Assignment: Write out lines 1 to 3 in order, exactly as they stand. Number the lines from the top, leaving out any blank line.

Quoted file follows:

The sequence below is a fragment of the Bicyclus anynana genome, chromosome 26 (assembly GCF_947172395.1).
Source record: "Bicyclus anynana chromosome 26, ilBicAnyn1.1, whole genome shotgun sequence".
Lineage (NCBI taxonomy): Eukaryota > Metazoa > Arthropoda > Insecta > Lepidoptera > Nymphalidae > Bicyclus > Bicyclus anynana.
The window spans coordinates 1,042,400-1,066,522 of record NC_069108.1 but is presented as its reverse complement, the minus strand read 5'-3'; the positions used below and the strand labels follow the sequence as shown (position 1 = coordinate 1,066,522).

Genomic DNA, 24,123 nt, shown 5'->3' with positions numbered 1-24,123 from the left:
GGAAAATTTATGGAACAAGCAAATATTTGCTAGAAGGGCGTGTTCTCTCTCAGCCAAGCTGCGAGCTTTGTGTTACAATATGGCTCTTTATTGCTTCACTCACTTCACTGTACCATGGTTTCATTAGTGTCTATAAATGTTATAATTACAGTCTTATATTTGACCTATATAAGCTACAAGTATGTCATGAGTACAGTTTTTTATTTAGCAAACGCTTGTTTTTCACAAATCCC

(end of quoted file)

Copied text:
The sequence below is a fragment of the Bicyclus anynana genome, chromosome 26 (assembly GCF_947172395.1).
Source record: "Bicyclus anynana chromosome 26, ilBicAnyn1.1, whole genome shotgun sequence".
Lineage (NCBI taxonomy): Eukaryota > Metazoa > Arthropoda > Insecta > Lepidoptera > Nymphalidae > Bicyclus > Bicyclus anynana.